He has plenty of albums to assess – about 6,000 LPs and 78s, most inherited from his father who worked for HMV.

“I thought I’d get rid of them, but then I found this marvellous collection of labels going back to the 1890s. They convey some of the history of the gramophone record.”

Music is a thing. He plays piano and inherited the grand piano and those 100 apple cases of records from the family home in Nelson, where he grew up on an apple orchard.

He was born in Dunedin, grew up in Nelson, then boarded at St Pat’s Silverstream in Wellington before heading to Greenmeadows Marist seminary in Hawke’s Bay. It was sited on a vineyard, now known as the Mission Estate.

“There were around 50-60 of us there, and it was a fantastic operation. We put on musicals, played touch rugby, it was a great experience. But by 1990, there were just four of us.”

Paul also left but has maintained many friendships and an interest in wine and chemistry. He taught chemistry for two years in high school before starting his PhD at Auckland in 1993. He has been at the University ever since.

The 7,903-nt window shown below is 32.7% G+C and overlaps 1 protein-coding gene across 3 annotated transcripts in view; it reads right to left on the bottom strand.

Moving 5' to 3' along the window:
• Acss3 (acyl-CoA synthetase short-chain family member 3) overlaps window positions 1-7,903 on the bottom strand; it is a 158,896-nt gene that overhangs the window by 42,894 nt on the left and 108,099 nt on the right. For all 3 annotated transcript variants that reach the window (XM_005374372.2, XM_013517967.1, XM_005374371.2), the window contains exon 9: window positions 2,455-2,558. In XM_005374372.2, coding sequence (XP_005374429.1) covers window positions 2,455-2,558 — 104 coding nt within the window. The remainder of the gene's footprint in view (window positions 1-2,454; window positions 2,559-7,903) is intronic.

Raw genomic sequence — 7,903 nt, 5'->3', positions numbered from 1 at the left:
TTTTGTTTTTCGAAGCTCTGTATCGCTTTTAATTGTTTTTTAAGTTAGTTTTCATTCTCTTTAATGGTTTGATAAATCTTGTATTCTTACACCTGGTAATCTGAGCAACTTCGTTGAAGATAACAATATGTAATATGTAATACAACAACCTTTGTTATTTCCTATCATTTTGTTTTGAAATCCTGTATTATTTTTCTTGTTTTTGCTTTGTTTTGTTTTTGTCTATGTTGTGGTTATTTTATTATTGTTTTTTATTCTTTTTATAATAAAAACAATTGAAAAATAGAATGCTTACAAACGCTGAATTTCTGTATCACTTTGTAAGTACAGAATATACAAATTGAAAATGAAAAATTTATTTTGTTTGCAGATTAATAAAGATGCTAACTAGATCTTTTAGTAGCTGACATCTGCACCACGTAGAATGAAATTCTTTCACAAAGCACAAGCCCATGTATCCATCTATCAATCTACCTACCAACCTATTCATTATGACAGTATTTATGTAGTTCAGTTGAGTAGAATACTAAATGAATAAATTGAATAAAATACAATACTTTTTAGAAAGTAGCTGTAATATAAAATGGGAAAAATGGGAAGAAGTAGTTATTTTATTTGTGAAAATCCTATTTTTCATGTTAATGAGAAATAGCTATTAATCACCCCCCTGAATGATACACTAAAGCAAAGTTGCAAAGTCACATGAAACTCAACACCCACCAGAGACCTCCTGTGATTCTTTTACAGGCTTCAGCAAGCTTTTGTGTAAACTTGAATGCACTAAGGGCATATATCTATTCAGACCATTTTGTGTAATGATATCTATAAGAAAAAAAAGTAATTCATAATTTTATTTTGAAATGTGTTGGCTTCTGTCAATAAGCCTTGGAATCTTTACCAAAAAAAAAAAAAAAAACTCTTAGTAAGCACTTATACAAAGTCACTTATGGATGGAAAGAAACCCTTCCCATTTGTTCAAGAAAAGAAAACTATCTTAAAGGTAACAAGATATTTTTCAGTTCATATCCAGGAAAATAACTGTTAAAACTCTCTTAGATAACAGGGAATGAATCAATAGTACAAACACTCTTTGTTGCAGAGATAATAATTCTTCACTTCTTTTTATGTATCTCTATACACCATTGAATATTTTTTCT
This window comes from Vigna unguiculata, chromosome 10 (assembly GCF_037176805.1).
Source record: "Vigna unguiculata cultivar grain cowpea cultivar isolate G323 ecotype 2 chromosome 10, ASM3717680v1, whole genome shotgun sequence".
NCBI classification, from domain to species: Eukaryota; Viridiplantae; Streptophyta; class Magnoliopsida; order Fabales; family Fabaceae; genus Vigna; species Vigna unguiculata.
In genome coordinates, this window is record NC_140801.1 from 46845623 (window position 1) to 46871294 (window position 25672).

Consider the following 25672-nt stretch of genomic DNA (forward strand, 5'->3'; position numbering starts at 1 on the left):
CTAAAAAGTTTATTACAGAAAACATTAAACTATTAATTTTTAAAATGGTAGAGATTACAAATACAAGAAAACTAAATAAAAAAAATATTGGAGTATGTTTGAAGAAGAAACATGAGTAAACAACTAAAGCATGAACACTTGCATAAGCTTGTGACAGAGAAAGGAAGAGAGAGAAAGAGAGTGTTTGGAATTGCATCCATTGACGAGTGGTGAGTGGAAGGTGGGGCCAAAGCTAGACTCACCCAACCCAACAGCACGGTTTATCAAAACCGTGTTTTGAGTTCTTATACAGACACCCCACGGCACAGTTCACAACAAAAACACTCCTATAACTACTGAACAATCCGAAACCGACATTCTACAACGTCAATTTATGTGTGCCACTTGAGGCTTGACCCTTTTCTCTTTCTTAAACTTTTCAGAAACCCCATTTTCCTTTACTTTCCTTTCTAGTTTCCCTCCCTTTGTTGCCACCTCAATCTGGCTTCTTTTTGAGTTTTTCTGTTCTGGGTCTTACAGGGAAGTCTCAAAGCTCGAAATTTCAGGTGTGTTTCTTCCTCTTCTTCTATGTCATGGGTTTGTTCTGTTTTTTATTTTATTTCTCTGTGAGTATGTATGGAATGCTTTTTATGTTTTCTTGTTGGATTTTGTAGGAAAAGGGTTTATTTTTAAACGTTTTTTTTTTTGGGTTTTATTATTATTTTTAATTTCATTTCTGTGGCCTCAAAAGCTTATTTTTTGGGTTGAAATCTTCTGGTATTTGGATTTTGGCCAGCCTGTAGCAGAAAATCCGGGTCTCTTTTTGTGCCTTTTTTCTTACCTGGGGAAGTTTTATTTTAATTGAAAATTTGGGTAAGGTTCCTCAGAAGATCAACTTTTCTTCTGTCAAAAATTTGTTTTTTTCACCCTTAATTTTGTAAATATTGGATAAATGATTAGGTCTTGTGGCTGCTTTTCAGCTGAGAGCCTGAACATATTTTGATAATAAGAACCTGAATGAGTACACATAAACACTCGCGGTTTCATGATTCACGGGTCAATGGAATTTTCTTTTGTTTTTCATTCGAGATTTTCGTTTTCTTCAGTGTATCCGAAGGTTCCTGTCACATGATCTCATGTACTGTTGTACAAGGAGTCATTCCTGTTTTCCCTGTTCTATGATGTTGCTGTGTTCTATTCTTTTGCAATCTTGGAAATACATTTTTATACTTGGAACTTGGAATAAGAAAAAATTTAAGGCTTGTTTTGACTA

Growing up, he has said he didn’t “feel Māori” (he’s Ngāi Tahu, Irish/English and descended from the McLeod clan in Scotland), but in recent years, he has relished being involved in mātauranga Māori and Science.

Given that he’s Māori and a scientist, he gave feedback on the NCEA Science curriculum in 2022 before its introduction this year. Two terms – ‘whakapapa’ and ‘mauri’ – had caused angst for the biologists and chemists contributing to the curriculum.

“But there’s actually been a lot of interest in how mātauranga Māori relates to chemistry.”

He says care is needed in how concepts like mauri are used within science.